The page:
This is what performance-bred dogs are selected for: high energy, high drive, retrieving instinct, and a strong desire to pay attention to people.

Breeds that have been bred to work more independently of people tend to have different reactions to people and objects as puppies.

Take this brace of beaglets.


Beagles are relatively small scenthounds. Properly bred, trained, and socialized, a beagle can be a wonderful family dog– every bit as much as a golden retriever.  As a very small child, I had a beagle babysitter, so I know what these dogs are like.

They are quite intelligent animals when they are tracking rabbits or hares. Members of my family have trained beagles to tree squirrels and flush grouse, so they are not necessarily a breed that is entirely set to be a lagamorph trailer.

That said, a beagle is never going to have the biddablity of a performance-line golden retriever.

You can see the difference in the play behavior of these beaglets. They are less interested in the person sitting on the ground and are less interested in the objects. They are very interested in each other, which makes perfect sense– beagles were bred to run in packs.  The proper beagle temperament is very friendly toward other dogs, but it is less focused upon people than the retrievers and herding breeds are.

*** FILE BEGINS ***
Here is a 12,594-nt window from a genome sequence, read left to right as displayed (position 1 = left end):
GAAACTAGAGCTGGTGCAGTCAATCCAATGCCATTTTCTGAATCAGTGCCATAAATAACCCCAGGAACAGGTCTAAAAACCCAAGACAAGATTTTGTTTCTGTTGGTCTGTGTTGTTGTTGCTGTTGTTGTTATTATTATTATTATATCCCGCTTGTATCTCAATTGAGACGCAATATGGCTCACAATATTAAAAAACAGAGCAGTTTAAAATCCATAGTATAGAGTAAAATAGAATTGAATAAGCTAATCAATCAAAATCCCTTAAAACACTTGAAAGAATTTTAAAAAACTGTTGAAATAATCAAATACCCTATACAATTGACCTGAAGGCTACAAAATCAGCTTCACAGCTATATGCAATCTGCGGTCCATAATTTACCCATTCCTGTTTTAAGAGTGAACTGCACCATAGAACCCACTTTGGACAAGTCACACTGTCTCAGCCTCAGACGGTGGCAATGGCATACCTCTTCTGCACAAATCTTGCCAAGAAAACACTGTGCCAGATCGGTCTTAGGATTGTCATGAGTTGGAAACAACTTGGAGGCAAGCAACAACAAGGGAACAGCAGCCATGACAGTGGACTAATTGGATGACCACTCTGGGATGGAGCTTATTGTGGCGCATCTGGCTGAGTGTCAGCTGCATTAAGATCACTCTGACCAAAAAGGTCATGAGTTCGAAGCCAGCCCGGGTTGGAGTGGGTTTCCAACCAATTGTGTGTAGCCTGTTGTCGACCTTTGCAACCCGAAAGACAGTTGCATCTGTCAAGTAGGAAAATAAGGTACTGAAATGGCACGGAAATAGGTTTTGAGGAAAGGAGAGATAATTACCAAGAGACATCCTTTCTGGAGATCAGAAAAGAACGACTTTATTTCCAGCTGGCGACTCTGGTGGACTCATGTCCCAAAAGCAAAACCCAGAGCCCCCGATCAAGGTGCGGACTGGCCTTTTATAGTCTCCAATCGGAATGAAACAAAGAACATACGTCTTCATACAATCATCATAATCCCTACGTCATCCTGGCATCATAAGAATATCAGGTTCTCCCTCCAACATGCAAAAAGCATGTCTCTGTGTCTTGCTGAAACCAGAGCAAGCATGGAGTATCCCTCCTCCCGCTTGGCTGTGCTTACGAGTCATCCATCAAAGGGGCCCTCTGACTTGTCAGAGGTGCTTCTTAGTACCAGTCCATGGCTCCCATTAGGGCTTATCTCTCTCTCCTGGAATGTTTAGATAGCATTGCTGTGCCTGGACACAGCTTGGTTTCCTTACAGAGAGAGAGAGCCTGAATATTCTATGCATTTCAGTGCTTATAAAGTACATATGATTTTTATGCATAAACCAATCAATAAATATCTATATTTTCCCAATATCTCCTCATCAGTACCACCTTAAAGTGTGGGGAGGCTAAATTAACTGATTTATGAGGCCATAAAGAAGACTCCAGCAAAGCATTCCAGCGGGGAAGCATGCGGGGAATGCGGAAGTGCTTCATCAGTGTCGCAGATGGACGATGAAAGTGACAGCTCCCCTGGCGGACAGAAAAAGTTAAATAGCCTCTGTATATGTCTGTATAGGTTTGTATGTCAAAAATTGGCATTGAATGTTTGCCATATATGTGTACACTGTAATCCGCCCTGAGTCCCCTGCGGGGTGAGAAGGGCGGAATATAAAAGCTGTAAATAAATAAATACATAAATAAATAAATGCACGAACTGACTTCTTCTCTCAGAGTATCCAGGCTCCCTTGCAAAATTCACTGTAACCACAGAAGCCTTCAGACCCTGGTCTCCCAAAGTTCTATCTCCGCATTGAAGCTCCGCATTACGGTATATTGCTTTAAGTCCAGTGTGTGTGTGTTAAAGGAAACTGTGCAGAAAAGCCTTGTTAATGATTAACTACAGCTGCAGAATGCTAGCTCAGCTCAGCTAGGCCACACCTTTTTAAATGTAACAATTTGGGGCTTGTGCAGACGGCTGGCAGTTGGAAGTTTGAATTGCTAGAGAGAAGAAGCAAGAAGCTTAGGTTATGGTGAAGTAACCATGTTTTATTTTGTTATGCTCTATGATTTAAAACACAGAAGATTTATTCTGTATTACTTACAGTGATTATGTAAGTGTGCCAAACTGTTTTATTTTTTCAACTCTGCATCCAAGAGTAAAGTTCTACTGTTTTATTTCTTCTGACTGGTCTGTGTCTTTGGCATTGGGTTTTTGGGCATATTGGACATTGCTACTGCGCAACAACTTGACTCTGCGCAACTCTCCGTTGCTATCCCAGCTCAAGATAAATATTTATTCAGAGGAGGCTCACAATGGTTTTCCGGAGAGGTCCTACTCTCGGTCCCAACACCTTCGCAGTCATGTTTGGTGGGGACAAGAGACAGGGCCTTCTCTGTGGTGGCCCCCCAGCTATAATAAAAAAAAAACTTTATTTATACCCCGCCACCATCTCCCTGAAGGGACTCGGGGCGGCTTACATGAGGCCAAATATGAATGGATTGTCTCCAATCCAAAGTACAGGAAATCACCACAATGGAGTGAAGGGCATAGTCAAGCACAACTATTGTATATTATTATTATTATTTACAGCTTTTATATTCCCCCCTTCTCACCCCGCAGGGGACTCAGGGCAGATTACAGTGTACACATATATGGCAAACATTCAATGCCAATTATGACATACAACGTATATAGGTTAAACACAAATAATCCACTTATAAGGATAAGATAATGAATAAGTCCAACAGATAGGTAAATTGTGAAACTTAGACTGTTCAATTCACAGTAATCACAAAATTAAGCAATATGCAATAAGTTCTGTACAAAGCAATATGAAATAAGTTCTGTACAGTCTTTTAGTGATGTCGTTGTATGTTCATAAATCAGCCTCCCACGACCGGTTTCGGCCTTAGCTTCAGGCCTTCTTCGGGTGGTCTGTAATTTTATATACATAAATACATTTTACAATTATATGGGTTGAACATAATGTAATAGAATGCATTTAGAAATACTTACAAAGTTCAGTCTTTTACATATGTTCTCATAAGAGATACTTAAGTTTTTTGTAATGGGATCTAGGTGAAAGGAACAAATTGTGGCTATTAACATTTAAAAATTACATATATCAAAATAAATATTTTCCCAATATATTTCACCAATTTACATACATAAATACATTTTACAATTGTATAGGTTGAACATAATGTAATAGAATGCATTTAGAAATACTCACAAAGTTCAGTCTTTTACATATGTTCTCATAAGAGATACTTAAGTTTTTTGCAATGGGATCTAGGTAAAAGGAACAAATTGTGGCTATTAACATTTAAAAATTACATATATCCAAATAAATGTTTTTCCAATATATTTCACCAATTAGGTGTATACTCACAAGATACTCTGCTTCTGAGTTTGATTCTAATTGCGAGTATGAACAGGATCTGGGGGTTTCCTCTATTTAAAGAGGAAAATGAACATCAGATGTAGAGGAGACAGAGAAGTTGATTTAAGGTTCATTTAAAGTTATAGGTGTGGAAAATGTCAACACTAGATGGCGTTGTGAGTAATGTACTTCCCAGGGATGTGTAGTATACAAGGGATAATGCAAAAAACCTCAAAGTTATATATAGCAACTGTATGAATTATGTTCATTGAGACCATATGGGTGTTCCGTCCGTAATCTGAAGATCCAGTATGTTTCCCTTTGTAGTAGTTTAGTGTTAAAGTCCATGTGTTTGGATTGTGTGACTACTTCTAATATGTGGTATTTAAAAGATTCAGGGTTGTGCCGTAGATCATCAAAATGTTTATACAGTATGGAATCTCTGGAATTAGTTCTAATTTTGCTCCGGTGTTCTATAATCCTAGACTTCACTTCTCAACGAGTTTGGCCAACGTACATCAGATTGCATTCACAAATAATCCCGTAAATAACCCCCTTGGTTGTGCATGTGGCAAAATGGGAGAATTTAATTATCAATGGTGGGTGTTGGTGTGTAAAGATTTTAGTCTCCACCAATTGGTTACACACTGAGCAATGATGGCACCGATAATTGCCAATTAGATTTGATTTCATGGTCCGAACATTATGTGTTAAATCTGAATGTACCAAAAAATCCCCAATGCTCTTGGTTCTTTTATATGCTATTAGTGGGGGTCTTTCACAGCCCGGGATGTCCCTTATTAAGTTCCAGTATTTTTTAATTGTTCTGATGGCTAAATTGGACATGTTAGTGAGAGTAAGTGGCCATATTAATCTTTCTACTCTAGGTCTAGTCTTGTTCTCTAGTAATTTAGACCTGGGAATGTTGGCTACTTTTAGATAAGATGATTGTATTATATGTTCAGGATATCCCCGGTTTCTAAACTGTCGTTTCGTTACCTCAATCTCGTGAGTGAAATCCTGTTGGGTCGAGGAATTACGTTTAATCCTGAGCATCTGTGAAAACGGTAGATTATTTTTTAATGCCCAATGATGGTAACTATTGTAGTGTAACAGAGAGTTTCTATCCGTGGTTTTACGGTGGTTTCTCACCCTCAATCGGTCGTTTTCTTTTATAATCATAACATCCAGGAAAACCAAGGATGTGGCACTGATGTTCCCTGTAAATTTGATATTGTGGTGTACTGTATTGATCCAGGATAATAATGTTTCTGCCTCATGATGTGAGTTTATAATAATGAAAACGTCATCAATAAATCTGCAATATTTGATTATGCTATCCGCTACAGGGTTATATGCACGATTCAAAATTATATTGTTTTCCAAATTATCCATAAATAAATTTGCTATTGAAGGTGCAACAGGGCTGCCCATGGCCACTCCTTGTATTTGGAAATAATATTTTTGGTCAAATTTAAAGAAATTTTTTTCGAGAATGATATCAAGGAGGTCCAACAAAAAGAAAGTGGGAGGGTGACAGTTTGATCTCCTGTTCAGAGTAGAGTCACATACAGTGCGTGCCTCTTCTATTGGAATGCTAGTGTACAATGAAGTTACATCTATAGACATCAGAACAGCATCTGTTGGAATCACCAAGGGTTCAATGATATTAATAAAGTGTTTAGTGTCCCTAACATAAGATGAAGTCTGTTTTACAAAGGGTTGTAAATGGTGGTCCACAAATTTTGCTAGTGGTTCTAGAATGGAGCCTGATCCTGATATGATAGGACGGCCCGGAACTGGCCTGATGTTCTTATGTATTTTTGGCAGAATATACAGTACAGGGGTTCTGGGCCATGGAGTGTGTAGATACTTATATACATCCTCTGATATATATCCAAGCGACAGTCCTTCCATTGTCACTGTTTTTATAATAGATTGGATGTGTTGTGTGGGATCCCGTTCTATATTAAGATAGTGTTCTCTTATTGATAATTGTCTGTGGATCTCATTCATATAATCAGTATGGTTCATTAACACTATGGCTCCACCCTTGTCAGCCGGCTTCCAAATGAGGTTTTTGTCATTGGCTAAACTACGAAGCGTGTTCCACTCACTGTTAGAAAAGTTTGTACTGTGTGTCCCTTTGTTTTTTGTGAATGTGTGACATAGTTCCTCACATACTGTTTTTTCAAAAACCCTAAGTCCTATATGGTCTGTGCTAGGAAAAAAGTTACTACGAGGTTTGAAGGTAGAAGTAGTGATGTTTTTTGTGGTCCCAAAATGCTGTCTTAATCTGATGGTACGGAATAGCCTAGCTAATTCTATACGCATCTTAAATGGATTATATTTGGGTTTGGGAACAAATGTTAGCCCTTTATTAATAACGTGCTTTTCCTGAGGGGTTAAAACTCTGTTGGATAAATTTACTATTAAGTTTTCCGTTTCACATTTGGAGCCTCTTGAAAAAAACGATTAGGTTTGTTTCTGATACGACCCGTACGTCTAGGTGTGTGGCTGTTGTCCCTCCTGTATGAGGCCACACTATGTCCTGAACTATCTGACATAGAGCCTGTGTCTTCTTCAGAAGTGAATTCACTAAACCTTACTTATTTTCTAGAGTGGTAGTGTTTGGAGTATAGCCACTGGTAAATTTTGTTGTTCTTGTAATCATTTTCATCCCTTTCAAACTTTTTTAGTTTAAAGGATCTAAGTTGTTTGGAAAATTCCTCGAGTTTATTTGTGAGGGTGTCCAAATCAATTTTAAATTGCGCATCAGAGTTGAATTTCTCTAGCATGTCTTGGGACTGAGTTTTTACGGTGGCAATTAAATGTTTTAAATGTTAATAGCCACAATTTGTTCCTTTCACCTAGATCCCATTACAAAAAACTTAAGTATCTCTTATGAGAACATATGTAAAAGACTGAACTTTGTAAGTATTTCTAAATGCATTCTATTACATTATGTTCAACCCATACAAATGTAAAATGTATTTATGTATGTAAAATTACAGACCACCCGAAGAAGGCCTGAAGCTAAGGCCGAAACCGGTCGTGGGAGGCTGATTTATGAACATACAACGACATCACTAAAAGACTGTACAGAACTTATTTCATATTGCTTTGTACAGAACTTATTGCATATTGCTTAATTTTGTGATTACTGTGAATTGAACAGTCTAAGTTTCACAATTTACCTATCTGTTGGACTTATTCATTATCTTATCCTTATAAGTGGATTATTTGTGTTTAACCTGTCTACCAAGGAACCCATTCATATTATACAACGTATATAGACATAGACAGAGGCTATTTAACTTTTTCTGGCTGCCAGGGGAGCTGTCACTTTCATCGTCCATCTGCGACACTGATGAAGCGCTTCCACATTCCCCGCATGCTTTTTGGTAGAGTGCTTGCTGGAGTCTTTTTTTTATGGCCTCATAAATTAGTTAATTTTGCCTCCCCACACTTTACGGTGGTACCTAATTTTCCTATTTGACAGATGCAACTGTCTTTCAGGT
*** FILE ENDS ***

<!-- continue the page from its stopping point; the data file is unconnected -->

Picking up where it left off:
It is not useful to talk about “dog intelligence” without understanding that different breeds have different breed typical behavior. However, breed typical must be taken with a grain of salt. In popular breeds, where there are tens of thousands of individuals and many different lines, vast differences can appear within a breed.

It is important to understand that each dog is an individual, and each dog can be an exception to the general tendencies of its breed.

But just because these aspects are correct does not mean that understanding breed typical behavior is useless.

These breeds have been selected for many, many generations for particular behaviors and tendencies to focus on people.  It would be folly to say that these selective pressures have had no effect on these dogs. The people who originally created these breeds relied upon being able to select for behavioral conformation.

One can see how these aspects of behavioral conformation manifest themselves at an early age. As puppies play, the behavioral tendencies they inherited manifest themselves. Retriever puppies carry objects in their mouths and pay very close attention to people, while beagle puppies follow their noses and play with each other more.

Selective breeding does affect behavior. Before we can have any rational discussion about dog intelligence, it is important to understand that each breed evolved its behavior in a particular environment and culture.  Each breed became “intelligent” for its purpose, the culture of its people, and the particular environment in which it was developed.




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Bailey is the kind of golden I really like. Dark in color and lightly built. And she’s into fetching.

However, she’s going to a good home.

After appearing the Today Show, she was adopted by US Olympic bobsled captain Steven Holcomb, who is handling her in this piece.

The dog named Duke in this segment may be part Lab, but if you don’t see golden retriever in that dog, you really need to have your eyes examined.

BTW, although Matt Lauer and Steven Holcomb like golden retrievers, I can tell you from personal experience that they are maneaters!